Is Your Tweet an Advertisement?

photo of someone holding a cell phone up to a glass of beer to take a photo

By: Brian D. Kaider, Esq.

Members of the alcoholic beverage industry should be aware that TTB regulations require certain mandatory information and prohibit some practices and statements in all advertising of alcoholic products and brands.  But, what constitutes advertising may be broader than some members realize.  Specifically, how the rules apply to the expanding realm of social media may be a bit of a surprise.

What is an Advertisement?

  “Advertisement,” as defined in 27 CFR Parts 4, 5, and 7, for wine, spirits, and malt beverages, respectively, includes any verbal statement, illustration, or depiction that is in, or calculated to induce sales in, interstate or foreign commerce, or is disseminated by mail.  The regulations further provide that the requirements for such advertisements apply regardless of the means of dissemination.  Some of the specific examples listed in the regulations include: radio or television broadcast, newspaper, periodical, publication, sign, menu, book insert, or by electronic or internet media.  The TTB considers “electronic or internet media” to include all forms of social media.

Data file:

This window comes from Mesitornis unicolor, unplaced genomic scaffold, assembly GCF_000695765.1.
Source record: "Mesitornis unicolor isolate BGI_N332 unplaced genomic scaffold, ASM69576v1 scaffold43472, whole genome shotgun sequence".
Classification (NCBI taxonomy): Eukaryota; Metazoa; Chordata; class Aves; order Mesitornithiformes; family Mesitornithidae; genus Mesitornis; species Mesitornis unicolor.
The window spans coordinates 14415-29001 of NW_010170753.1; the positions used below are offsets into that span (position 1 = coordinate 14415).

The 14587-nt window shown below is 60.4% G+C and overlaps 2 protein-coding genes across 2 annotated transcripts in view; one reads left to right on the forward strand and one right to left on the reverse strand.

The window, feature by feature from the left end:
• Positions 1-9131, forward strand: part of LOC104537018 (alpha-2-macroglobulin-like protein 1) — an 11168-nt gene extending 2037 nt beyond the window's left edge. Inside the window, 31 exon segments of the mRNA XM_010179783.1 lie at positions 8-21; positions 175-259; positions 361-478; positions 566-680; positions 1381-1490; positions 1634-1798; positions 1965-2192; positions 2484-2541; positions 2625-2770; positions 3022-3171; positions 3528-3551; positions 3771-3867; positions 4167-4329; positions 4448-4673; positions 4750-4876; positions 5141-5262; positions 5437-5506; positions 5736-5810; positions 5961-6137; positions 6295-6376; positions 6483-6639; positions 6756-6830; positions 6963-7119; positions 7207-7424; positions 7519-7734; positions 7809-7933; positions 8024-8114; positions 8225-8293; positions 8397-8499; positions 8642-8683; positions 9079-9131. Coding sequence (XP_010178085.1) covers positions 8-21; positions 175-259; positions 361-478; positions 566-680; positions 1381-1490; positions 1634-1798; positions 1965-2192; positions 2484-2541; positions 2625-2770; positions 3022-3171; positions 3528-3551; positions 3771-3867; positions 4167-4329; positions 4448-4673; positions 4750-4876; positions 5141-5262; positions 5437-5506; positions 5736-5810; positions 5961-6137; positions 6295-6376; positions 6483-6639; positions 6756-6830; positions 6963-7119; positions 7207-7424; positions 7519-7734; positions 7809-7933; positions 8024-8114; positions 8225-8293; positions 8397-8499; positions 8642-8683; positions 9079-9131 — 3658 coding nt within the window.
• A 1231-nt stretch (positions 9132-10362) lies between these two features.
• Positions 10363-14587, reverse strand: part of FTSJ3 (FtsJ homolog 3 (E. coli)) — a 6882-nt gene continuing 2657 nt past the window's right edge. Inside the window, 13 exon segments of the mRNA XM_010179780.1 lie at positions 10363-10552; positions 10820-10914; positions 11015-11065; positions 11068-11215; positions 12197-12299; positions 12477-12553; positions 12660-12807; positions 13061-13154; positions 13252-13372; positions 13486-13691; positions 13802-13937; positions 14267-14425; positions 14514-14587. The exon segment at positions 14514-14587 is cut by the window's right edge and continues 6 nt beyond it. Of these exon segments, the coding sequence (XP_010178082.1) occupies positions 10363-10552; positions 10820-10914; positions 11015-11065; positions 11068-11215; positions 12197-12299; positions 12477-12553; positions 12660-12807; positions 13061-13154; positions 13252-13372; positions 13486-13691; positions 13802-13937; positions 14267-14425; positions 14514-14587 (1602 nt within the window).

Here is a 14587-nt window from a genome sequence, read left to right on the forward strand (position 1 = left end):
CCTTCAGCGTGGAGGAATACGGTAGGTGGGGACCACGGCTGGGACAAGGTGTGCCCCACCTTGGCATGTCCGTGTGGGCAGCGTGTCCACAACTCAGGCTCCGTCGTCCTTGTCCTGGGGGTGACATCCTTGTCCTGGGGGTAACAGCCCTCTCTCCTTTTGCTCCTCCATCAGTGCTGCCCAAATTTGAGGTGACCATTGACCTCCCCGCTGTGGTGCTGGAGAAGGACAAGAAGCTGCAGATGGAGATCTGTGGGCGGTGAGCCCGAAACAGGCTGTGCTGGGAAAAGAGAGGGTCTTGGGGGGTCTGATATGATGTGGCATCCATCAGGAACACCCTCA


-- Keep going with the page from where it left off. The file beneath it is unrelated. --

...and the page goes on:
Required Information